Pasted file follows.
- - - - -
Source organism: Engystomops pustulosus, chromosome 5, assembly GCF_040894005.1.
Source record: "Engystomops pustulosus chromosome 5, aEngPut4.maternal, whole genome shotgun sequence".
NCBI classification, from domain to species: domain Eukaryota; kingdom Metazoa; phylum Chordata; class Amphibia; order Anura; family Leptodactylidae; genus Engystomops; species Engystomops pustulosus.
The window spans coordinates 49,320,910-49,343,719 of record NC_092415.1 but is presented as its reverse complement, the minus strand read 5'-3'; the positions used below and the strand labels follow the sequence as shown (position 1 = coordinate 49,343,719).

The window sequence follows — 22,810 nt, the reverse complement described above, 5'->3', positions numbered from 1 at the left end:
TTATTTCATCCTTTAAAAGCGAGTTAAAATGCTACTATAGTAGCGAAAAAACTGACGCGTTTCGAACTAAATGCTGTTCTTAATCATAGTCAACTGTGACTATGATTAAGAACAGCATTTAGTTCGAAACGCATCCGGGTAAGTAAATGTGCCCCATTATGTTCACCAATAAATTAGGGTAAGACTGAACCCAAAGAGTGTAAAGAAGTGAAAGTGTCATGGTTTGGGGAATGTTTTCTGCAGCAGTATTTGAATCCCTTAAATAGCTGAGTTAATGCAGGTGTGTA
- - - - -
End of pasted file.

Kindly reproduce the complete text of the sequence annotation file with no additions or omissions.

Source organism: Engystomops pustulosus, chromosome 5, assembly GCF_040894005.1.
Source record: "Engystomops pustulosus chromosome 5, aEngPut4.maternal, whole genome shotgun sequence".
NCBI classification, from domain to species: domain Eukaryota; kingdom Metazoa; phylum Chordata; class Amphibia; order Anura; family Leptodactylidae; genus Engystomops; species Engystomops pustulosus.
The window spans coordinates 49,320,910-49,343,719 of record NC_092415.1 but is presented as its reverse complement, the minus strand read 5'-3'; the positions used below and the strand labels follow the sequence as shown (position 1 = coordinate 49,343,719).

The window sequence follows — 22,810 nt, the reverse complement described above, 5'->3', positions numbered from 1 at the left end:
TTATTTCATCCTTTAAAAGCGAGTTAAAATGCTACTATAGTAGCGAAAAAACTGACGCGTTTCGAACTAAATGCTGTTCTTAATCATAGTCAACTGTGACTATGATTAAGAACAGCATTTAGTTCGAAACGCATCCGGGTAAGTAAATGTGCCCCATTATGTTCACCAATAAATTAGGGTAAGACTGAACCCAAAGAGTGTAAAGAAGTGAAAGTGTCATGGTTTGGGGAATGTTTTCTGCAGCAGTATTTGAATCCCTTAAATAGCTGAGTTAATGCAGGTGTGTA